We all know how important nutrition is but it becomes even more crucial when you have a baby on the way. This is why you have to ensure that you are getting enough of the right nutrients for you and your growing baby.
This is where prenatal vitamins come in. Also known as prenatal supplements, these vitamins and minerals are taken before and during your pregnancy.
But should you be taking these supplements? Are they really necessary?
The short answer is yes. These nutrients help to ensure that your baby is growing healthily. But with so many different varieties on the market, you should know what vitamins and minerals you need.
In order to make the best decision for you and your baby, click here for more on pregnancy and motherhood at Mommy Authority.
Rising in popularity during the mid-20th century, prenatal vitamins became an important aspect of pregnancy nutrition when studies showed a link between iron and folate deficiencies and problem pregnancies.
Back then, this nutritional cocktail used to cause heartburn, nausea and a range of other side effects. But luckily, as medical technology advanced this is no longer a real concern.
What To Look For In Prenatal Vitamins
Your doctor, obstetrician or gynecologist will sometimes prescribe you a certain type of prenatal supplement. If not, here is what you should be looking for:
- Folic Acid
- Vitamin D
- Vitamin C
- Vitamin B12
- Vitamin E
Folic acid is synthesized from folate, a B-Vitamin that is important for the generation of red blood cells. It helps with the development of the baby’s neural tube, brain, and spinal cord – preventing defects.
The recommended dosage of folic acid is 400 micrograms. This compound can also be found in fortified cereals, as well as dark green vegetables and various citrus fruits.
This is a steroid vitamin that is important for your pregnancy. Not only is it beneficial to your health but for the health of your baby as well. Research shows that Vitamin D plays a role in immune function, cell division, and bone development.
Because of the correlation between this vitamin and the absorption of calcium, a lack of the recommended dosage of 400 IU could increase the risk of cancer, autoimmune disease, and insulin resistance.
Calcium is an essential mineral that is necessary for life to form. Apart from building and maintaining healthy bones, this mineral helps the blood to clot, the heart to beat and the muscles to contract.
Because your body does not produce calcium, you have to take supplements and eat calcium-rich foods, such as dairy. You need approximately 1,000 mg of calcium per day, from prenatal vitamins and food.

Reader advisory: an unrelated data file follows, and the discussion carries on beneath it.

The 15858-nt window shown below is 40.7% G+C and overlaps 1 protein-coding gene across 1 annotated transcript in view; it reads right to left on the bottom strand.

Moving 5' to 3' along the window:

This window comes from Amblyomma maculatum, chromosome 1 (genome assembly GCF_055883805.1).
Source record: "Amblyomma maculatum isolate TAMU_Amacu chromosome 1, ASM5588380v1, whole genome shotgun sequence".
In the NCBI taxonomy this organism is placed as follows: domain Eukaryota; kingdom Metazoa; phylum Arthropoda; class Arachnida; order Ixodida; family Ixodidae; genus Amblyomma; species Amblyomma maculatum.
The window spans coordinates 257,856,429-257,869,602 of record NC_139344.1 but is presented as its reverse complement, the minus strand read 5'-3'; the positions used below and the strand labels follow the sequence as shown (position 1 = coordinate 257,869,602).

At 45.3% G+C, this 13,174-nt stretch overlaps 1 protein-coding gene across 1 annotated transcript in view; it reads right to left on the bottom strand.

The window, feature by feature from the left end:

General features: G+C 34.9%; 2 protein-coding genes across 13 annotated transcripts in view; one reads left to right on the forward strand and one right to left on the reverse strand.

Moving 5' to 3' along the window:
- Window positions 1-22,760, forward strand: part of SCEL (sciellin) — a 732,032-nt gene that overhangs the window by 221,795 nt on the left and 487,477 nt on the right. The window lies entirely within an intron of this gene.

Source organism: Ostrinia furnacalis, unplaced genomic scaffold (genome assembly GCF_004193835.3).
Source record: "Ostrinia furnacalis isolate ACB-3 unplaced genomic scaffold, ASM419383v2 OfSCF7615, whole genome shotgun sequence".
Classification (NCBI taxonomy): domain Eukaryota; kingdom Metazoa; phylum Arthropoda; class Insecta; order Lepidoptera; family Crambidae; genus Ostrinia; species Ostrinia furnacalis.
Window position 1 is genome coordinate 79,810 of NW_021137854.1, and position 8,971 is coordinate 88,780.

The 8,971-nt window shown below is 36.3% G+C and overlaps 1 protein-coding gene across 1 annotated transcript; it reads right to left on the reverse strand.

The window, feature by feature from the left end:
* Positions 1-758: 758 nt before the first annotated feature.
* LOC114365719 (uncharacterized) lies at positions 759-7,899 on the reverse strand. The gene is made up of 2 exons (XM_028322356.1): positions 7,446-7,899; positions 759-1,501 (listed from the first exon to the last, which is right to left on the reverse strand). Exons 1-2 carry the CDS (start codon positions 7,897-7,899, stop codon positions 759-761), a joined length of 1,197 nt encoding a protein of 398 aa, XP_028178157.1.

This vitamin promotes the absorption of iron and is, therefore, a must in any prenatal supplement. However, it is important to note that you should not consume more than 85 mg per day (from diet and supplementation).
Also known as Vitamin B1, Thiamine helps to convert carbohydrates into energy and promotes a healthy nervous system, heart, and muscles. This nutrient also promotes your baby’s brain development.
However, there are some associated risks and should only be taken in small quantities (not exceeding 1.4 mg per day).
As a form of Vitamin B2, Riboflavin is necessary for the growth of your baby. It also promotes good vision and a healthy dermis (skin). This essential vitamin further assists in promoting healthy bones, nerves and muscle development.
When you lack Vitamin B2, you could be at greater risk to develop preeclampsia.
Niacin is another form of Vitamin B (B3) that plays an essential part in burning energy, DNA cell, and healthy cholesterol levels. When you are pregnant, it is important to get the right amount of Niacin (no more than 18 mg a day).
Also known as Cobalamin, this vitamin is crucial for a healthy nervous system. When combined with folic acid, in your prenatal vitamin mix, it can help to decrease the risk of spinal and nervous system defects such as spina bifida, in your baby. The recommended dosage for this vitamin is 2.8 micrograms.
Supplementing your prenatal nutrition with vitamin E can help to decrease the possibility of oxidative stress complications (pre-eclampsia). This is because of its antioxidant and free radical fighting properties.
Zinc is an all-important mineral that promotes healthy immune function during pregnancy. It also helps to decrease the frequency and severity of infections. Zinc promotes cell growth and the development/function of your baby’s DNA – therefore you should take the recommended 12 mg per day.
A lack of iron has serious implications for your baby’s development. When you have too little iron, it can lead to premature and underweight births. You should start taking approximately 30 mg iron daily, as soon as you find out that you are pregnant.
Iodine should be a part of your prenatal supplement. It is essential for women with thyroid conditions, who may need extra Iodine. During the first few months of pregnancy, your baby does not produce the thyroid hormone – this means that you have to have enough iodine in your system to produce enough of this hormone for both you and your baby.
Every mother and pregnancy is different. This is why it is vital that you consult your doctor before taking prenatal vitamins. They will be able to best advise you on which minerals and vitamins you need for a healthy pregnancy.